It’s December 25th. Living in a majority Christian country means this day is different than other days
Growing up in suburbia
You know that thing about Jews going out for Chinese food on Christmas Eve? That was a thing, but do you know why? It’s because everything was closed on December 24th – or at least from mid-afternoon on December 24th — until the morning of December 26th.
Essential workers were police, fire, maybe the pharmacy (I never needed one, so I am not so sure).
The exception was that Chinese restaurants were open. Why? Because the owners weren’t Christian. I made my first Asian Pacific friend, Irene, in fourth or fifth grade. Her father owned the local Chinese restaurant. She fit right in with the nerdy good-girl types I hung with at that time. She won the hearts of all the Jewish kids when her mother threw a party on Christmas day for her Jewish friends. That’s when I learned that Chinese people aren’t all Christian. (At that time, I thought everyone who wasn’t Jewish was Christian). That party was an early interfaith experience that I remember fondly.
College and beyond
In my life, the Chinese restaurant tradition did not carry on after college. Some of my friends still did it. However, the movie tradition took hold among my Jewish friends. Why? Because everything else was closed, it’s cold, videos were available. Movie theaters were open in some of the places I lived. Once videos and streaming started, the world of movies broke wide open!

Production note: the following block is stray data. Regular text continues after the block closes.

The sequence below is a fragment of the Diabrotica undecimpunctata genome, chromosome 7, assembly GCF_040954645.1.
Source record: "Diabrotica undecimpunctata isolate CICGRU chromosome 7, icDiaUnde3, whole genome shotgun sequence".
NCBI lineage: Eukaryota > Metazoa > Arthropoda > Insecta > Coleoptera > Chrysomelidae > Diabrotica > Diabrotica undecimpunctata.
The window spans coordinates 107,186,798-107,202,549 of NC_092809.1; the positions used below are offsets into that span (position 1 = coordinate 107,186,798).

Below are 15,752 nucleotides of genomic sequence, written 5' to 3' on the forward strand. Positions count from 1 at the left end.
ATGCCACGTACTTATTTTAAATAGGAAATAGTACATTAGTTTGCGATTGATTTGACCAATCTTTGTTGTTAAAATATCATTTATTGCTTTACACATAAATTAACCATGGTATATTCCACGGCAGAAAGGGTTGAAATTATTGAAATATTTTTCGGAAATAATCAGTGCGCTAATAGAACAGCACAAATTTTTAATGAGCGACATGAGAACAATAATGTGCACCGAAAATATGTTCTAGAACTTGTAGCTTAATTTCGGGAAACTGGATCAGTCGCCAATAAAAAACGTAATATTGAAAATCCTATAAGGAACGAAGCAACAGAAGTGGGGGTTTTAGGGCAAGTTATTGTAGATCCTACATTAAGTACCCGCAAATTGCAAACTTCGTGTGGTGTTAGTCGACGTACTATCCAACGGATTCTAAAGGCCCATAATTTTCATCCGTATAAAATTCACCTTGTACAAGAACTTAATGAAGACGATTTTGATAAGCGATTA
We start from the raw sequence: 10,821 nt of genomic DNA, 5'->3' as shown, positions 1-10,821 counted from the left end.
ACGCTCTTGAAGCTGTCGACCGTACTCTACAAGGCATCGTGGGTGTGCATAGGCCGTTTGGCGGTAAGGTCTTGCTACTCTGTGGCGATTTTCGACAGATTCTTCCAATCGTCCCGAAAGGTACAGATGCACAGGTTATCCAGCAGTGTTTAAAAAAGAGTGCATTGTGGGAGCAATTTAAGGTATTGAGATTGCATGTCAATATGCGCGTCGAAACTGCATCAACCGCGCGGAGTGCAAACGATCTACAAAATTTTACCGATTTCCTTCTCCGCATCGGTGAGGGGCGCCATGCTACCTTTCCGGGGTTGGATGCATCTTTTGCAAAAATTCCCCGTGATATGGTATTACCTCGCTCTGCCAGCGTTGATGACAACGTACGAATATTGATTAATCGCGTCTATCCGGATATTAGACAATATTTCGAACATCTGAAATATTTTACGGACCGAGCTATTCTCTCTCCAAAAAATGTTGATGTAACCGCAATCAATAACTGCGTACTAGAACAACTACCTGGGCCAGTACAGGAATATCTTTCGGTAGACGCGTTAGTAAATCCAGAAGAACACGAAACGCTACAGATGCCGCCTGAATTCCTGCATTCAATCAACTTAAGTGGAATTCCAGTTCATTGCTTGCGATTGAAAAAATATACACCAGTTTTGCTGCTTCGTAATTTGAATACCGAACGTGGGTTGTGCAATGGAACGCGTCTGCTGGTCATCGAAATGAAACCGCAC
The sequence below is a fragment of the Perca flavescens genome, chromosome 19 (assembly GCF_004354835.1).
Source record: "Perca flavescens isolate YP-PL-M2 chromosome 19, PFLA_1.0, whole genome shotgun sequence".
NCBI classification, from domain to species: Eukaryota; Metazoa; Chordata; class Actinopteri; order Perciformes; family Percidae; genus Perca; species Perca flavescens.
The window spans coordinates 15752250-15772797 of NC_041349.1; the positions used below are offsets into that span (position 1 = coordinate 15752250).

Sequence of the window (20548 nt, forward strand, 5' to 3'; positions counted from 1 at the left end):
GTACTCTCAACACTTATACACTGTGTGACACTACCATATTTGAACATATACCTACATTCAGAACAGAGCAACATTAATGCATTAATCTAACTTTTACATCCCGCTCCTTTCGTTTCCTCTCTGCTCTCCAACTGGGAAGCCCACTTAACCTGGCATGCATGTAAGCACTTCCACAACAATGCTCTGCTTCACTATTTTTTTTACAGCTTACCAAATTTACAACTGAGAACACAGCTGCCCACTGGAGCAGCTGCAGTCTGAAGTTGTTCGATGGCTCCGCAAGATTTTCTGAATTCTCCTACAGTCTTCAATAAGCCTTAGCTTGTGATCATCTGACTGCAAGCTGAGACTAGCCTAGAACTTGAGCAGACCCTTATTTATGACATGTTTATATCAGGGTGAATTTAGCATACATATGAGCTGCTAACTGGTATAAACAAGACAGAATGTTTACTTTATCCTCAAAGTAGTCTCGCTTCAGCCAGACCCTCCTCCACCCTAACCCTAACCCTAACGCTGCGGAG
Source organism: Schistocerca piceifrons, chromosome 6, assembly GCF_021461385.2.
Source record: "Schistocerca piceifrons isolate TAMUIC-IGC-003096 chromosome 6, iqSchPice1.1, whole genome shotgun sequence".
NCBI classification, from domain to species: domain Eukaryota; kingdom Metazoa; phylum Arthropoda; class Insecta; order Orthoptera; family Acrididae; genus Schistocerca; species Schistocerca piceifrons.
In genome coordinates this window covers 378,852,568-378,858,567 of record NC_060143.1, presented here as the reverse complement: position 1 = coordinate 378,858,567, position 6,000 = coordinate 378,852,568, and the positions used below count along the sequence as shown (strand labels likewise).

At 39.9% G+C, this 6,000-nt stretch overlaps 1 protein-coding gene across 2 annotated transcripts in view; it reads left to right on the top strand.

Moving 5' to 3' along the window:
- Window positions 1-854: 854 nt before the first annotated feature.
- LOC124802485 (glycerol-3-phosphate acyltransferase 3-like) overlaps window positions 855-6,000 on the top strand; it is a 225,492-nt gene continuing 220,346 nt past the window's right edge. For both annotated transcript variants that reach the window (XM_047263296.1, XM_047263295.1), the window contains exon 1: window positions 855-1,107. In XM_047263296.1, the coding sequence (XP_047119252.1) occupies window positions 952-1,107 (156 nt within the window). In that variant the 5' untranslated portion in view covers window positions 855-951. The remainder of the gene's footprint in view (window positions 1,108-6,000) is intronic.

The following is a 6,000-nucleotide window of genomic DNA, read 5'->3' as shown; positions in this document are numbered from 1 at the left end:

For most of the 1980’s, I worked in human services. Schools closed, but mental health services and residential care services didn’t. When I worked in agencies that were open, I signed up to work on Christmas day. I felt it was more important to make let Christians have their holiday. I found that many people who grew up Christian, but had no religious feeling about it, still cherished the day.
For some of my adult life, I was partnered with Christian people. I celebrated Christmas with their family. It was fun. In my experience, it was family celebration, not a religious one.
For a few years, we had a regular dinner out on Christmas Eve with a woman of Christian heritage who converted to Baha’i.
I know other Jewish people who regularly attend Christmas Eve or Epiphany services, but that was never a thing for me.
The tradition that comes and goes and comes back again is that movie marathon. For all of your celebrating December 25th with movies, I offer you Rotten Tomatoes 100 Best Christmas Movies. There are some surprising picks on that.